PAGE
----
Recognizing a need for vendor-independent training in the basic principles for safe use of cone-beam CT (CBCT), the American Academy of Oral and Maxillofacial Radiology (AAOMR) has launched a level 1 cone-beam CT competency course.
"Individuals have not been able to participate in approved, impartial cone-beam CT courses previously in the U.S. because academy-sponsored training events were not available," said Maria Mora, DDS, an oral and maxillofacial radiologist and chair of continuing education for the AAOMR. "Previously the 'training' has for the most part been sponsored by industry that is dependent on sales of cone-beam CT systems. This is a great opportunity for those who seek a course that will ensure an improvement in their knowledge of this technology regardless of the individual starting point in level of competency."
The one-day course was first held at the ADA annual session in Las Vegas last month and successfully run three times during the ADA meeting, according to the AAOMR. Seven clinicians are involved in presenting the course, which provides ADA Continuing Education Recognition Program (CERP) continuing education credits. A certificate of level 1 competency is provided by the AAOMR following successful completion of an online test conducted after the course.
— Dr. Allan Farman, president, AAOMR
"There has been a tremendous growth in the use of cone-beam computed tomography as an adjunct to dental diagnostic imaging," said Allan Farman, BDS, MBA, PhD, DSc, a professor of radiology and imaging science at the University of Louisville in Kentucky and president of the AAOMR. "While most dental students are at least being trained in the basics of this technology nowadays, it is a new concept to most licensed practitioners, including those who are buying the machines or referring some of their patients to imaging centers for CBCT procedures."
Safe and effective use of any diagnostic imaging procedure involving the use of ionizing radiation requires professional judgment in case and exposure parameter selection, and also maximization of the diagnostic yield from the procedure, he added.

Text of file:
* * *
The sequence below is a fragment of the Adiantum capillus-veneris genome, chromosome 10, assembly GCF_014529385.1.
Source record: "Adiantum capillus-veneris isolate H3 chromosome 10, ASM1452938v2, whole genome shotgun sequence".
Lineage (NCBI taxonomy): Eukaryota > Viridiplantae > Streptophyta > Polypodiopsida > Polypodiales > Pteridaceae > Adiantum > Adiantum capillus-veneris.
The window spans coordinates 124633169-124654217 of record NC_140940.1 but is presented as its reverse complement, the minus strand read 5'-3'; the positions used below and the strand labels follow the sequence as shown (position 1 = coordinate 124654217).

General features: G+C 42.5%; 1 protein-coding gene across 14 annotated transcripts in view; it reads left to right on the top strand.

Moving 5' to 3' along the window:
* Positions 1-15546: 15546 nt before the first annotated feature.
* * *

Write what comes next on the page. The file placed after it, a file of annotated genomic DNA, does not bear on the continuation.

"The AAOMR courses are aimed at achieving this goal," Dr. Farman said.
This course provides basic competency in CBCT image selection, radiation safety, and normal anatomy and variations from normal, including decision-making on patient referral. Additional course levels are to be added starting next year.
"In Canada and many parts of Europe, it is a requirement that courses in cone-beam CT be taken prior to running a system being permitted, but this has not been the case in the U.S.," Dr. Farman said. "This is set to change in the very near future, at least for dentists who wish to be paid for making cone-beam CT images on Medicare patients."
While many cone-beam CT vendors do offer training courses, Dr. Farman believes these courses may not be as objective as the AAOMR course is designed to be.
"The problem with vendor-sponsored events is that there is likely to be a bias, albeit sometimes subliminal, to oversell the utility of a product and to focus on maximization of business return on investment rather than careful selection," he said. "There is also a likelihood that dangers of overuse and of radiation dosage might be downplayed. This is evident from the misinformation that can be found in articles in many dental trade journals that are written by nonexperts."
While the role of the vendor in training individuals on the specific workings of a given system is indisputable, "it is best that an impartial expert provide the training in procedure selection, safety, and interpretation," he said.
Details of the course and registration information are available on the AAOMR website.